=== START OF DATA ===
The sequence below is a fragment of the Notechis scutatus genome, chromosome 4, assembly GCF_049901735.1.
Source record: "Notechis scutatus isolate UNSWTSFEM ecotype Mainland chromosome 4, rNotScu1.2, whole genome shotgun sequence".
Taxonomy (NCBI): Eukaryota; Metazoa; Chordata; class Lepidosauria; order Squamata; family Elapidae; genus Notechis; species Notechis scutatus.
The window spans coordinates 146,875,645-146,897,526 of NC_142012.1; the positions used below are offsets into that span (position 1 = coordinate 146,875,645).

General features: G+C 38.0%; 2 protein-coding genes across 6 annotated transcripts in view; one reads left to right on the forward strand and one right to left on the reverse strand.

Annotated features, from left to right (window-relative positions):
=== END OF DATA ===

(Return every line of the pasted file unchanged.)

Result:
The sequence below is a fragment of the Notechis scutatus genome, chromosome 4, assembly GCF_049901735.1.
Source record: "Notechis scutatus isolate UNSWTSFEM ecotype Mainland chromosome 4, rNotScu1.2, whole genome shotgun sequence".
Taxonomy (NCBI): Eukaryota; Metazoa; Chordata; class Lepidosauria; order Squamata; family Elapidae; genus Notechis; species Notechis scutatus.
The window spans coordinates 146,875,645-146,897,526 of NC_142012.1; the positions used below are offsets into that span (position 1 = coordinate 146,875,645).

General features: G+C 38.0%; 2 protein-coding genes across 6 annotated transcripts in view; one reads left to right on the forward strand and one right to left on the reverse strand.

Annotated features, from left to right (window-relative positions):